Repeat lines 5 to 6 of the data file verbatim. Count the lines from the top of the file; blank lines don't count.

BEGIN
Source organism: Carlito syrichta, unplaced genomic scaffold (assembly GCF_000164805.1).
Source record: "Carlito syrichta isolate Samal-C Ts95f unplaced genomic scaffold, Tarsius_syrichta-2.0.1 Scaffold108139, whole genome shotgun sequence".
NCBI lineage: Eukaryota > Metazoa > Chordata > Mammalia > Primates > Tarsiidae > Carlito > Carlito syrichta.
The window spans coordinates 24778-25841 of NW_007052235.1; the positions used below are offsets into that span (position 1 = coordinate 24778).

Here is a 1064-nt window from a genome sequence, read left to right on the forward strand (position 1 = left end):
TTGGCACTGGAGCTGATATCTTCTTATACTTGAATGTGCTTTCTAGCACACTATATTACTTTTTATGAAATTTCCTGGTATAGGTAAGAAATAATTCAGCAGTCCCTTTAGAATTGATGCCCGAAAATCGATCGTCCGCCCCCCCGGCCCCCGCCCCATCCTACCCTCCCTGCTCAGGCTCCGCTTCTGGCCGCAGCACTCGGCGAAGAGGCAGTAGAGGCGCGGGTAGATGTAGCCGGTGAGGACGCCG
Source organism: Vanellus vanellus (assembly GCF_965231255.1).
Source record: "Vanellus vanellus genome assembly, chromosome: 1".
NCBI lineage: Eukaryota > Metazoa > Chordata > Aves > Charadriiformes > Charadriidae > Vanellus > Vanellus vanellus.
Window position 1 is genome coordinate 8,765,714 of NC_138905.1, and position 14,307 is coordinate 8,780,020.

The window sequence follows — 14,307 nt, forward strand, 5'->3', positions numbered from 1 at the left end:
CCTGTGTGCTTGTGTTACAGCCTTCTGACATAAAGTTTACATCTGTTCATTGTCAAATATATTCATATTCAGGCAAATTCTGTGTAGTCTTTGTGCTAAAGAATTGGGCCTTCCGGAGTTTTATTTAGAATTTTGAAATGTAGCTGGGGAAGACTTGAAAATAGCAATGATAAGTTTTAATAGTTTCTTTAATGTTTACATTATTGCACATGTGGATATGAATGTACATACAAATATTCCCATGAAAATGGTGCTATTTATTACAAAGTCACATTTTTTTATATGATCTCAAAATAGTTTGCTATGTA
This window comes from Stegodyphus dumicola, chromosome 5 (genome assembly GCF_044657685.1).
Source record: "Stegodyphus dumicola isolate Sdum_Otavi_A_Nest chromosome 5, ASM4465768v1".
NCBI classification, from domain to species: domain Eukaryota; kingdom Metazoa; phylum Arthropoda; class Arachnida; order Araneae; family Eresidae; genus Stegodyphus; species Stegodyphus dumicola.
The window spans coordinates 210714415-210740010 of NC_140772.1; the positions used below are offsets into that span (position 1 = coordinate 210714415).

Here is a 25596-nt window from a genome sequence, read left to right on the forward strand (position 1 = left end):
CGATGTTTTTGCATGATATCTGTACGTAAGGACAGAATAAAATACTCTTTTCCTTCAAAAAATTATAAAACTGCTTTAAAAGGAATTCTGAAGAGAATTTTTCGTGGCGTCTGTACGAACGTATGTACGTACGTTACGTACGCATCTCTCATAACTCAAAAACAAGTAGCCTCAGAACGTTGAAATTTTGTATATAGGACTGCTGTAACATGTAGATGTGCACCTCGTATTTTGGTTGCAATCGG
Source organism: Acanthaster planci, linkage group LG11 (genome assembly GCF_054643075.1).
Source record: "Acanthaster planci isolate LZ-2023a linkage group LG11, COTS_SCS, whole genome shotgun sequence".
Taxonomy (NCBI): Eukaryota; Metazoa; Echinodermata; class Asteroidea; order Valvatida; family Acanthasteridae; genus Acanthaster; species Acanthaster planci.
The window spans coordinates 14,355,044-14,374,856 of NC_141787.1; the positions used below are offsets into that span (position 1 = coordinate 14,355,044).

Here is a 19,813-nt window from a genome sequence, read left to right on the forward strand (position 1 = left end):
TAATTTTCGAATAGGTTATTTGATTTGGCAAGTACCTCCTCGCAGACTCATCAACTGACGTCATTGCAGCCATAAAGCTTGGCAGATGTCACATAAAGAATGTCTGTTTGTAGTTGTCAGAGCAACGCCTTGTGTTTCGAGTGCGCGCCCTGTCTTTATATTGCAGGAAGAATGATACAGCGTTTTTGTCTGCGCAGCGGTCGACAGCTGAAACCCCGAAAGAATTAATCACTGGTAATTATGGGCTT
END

Here is a 1064-nt window from a genome sequence, read left to right on the forward strand (position 1 = left end):
TTGGCACTGGAGCTGATATCTTCTTATACTTGAATGTGCTTTCTAGCACACTATATTACTTTTTATGAAATTTCCTGGTATAGGTAAGAAATAATTCAGCAGTCCCTTTAGAATTGATGCCCGAAAATCGATCGTCCGCCCCCCCGGCCCCCGCCCCATCCTACCCTCCCTGCTCAGGCTCCGCTTCTGGCCGCAGCACTCGGCGAAGAGGCAGTAGAGGCGCGGGTAGATGTAGCCGGTGAGGACGCCG